Unity Of Traditional Chinese Religions, Part Two–Quickflight

by bria4123 on March 4, 2012

FacebookLinkedInSina WeiboEmailShare

In China, I visited many religion’s places of worship. Most shared the same traditional Chinese features.

The first part of this series explores how they blend with Islam in China. In this final part, we’ll see how they permeate other religions, and why they’re so deeply rooted.

Above, is the rear hall of the Fa Yuan temple in Beijing. It’s a Buddhist temple, and it was first built in the 7th century (its current buildings are from the Ming and Qing dynasties). But in spite of its deep Buddhist roots, the temple reflects Chinese homes, palaces and cities by being a rectangular series of courtyards oriented to the 4 directions.

The above shot looks to one of the sides. The side buildings lead you through a series of courtyards towards the rear hall, as they do in Xi’an’s Great Mosque, and in Hutongs. Buddhism has been practiced in China at least since the 1st century CE, and it has had many forms. But though it was imported from India and Central Asia, Chinese cultural patterns are often interlaced with it.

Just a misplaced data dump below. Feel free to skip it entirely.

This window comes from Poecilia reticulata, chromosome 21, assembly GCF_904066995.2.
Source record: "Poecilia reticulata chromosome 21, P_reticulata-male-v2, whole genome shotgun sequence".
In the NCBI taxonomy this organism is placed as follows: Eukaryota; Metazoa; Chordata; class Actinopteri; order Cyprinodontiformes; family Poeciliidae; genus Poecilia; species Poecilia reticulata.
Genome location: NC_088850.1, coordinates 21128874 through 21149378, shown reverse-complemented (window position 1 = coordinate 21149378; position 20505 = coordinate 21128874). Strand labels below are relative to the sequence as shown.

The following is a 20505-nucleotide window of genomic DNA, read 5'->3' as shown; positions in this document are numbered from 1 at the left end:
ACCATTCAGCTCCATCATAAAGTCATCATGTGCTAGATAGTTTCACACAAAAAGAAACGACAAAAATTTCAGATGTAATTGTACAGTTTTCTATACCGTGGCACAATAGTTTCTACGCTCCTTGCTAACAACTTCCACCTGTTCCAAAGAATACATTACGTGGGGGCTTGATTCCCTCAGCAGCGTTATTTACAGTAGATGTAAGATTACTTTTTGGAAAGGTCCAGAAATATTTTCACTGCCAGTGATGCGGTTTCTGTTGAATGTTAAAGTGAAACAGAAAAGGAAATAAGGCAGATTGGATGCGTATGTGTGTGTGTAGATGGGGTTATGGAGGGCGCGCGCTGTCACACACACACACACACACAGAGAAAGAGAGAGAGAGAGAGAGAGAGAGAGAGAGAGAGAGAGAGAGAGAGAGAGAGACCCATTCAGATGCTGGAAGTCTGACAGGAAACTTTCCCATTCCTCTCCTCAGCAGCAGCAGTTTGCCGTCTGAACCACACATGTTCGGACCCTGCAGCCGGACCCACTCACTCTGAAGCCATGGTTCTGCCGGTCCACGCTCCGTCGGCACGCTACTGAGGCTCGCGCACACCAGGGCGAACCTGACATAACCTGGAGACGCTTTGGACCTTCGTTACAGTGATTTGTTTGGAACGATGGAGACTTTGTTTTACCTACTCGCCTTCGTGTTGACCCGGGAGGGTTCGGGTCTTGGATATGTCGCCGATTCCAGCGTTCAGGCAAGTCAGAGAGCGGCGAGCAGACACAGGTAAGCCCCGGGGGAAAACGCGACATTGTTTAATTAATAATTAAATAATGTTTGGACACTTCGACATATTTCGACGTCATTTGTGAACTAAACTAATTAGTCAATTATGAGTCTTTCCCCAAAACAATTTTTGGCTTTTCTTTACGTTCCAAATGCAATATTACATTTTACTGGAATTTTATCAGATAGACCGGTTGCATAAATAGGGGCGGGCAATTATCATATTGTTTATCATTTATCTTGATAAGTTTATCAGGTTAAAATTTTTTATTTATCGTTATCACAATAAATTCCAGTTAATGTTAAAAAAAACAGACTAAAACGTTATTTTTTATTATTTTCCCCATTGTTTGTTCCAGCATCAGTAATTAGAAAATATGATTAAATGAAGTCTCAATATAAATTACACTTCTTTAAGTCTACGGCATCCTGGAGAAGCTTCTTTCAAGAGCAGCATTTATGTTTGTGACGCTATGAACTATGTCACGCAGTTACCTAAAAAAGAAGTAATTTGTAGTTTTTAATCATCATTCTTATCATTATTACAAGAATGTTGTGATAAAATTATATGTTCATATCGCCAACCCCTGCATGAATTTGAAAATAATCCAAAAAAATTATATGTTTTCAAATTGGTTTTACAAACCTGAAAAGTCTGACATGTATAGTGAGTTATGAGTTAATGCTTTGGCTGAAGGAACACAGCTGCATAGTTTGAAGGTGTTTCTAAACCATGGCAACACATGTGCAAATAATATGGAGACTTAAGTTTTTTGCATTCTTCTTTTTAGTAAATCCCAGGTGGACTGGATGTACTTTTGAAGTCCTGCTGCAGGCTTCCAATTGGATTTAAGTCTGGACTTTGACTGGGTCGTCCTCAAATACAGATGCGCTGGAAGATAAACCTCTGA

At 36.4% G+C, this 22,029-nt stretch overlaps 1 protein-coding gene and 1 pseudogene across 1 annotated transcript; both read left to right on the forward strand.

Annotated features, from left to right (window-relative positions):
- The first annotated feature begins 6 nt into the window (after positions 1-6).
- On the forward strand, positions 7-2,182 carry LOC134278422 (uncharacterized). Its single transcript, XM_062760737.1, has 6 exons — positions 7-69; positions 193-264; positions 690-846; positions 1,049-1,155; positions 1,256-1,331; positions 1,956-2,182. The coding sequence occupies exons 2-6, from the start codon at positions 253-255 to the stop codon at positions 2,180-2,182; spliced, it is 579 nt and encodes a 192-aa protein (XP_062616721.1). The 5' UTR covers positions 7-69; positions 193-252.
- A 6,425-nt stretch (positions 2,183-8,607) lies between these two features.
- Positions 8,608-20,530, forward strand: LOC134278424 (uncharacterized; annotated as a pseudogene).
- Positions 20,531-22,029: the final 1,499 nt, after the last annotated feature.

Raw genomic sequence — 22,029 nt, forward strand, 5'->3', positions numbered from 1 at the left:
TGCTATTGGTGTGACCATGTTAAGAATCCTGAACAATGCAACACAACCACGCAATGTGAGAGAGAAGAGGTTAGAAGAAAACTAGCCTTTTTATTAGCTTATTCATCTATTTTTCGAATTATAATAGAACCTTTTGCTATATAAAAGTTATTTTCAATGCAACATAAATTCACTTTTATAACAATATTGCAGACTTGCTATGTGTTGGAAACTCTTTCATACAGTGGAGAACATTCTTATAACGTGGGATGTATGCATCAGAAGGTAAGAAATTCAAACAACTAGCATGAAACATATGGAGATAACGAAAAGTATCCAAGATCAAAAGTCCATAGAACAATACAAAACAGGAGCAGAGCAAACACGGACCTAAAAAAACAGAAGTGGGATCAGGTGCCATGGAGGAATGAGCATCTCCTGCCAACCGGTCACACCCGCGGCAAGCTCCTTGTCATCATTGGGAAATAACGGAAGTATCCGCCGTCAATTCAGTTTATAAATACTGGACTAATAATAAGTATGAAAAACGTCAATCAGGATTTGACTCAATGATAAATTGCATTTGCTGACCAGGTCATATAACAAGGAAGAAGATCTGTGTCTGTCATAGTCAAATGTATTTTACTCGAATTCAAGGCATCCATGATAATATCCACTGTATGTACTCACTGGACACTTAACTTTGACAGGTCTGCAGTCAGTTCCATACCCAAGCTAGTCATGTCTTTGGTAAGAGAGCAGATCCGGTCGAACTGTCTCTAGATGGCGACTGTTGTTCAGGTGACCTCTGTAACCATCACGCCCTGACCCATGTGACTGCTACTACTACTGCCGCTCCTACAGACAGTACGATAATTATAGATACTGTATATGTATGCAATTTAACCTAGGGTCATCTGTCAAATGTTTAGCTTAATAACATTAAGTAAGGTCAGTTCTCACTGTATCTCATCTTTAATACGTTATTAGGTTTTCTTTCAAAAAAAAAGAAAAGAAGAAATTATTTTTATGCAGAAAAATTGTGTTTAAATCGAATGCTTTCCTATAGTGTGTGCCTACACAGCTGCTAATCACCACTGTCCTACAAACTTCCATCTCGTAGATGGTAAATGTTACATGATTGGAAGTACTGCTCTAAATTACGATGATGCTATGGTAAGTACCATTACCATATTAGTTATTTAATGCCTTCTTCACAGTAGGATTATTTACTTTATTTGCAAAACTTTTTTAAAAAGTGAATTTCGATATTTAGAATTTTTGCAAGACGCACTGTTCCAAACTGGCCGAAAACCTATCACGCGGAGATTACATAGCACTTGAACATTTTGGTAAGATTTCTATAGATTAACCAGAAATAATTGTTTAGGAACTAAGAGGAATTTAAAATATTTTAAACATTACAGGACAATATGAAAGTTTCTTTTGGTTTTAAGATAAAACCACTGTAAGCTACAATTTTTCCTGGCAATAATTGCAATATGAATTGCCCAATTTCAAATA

Daoism is native to China, so it’s no surprise that most Daoist temples follow the same pattern–a rectangular series of courtyards oriented to the 4 directions, and proceeding towards a main hall. In the above picture from Beijing’s Baiyun Guan (White Cloud Temple), a man bows in the 4 directions before leaving burning incense in the pavilion behind him.

This shot is from the upper floor of the rear hall. And–

This picture looks out from the same vantage point, into the innermost courtyard. You can clearly see its square 4 directional orientation.

This orientation to the 4 directions is very ancient in China. Traditional Chinese world-views are pervasive because they have blended several ideas, which comprise a way of thinking that’s very rich. These ideas include:

The sense of holistic flow of energies,

Language,

Elements in architecture,

and many others, which we’ll soon explore.

All these ideas reinforce a sense of a holistic field all life forms share, which is in harmony. The places of worship that Islam, Buddhism and Daoism in China use orient people to the 4 directions, and this harmonizes folks with all domains in nature, and with domestic, palace and civic architecture (which also emphasize the 4 directions). All domains thus resonate with each other in an intimate world–an idea that many Chinese hearts resonate with. No wonder why so many religions and secular institutions have shared it since ancient times. The smart money’s on its continuity in the future.

 

For more of the world's best cultural wealth,

Leave a Comment

Previous post:

Next post: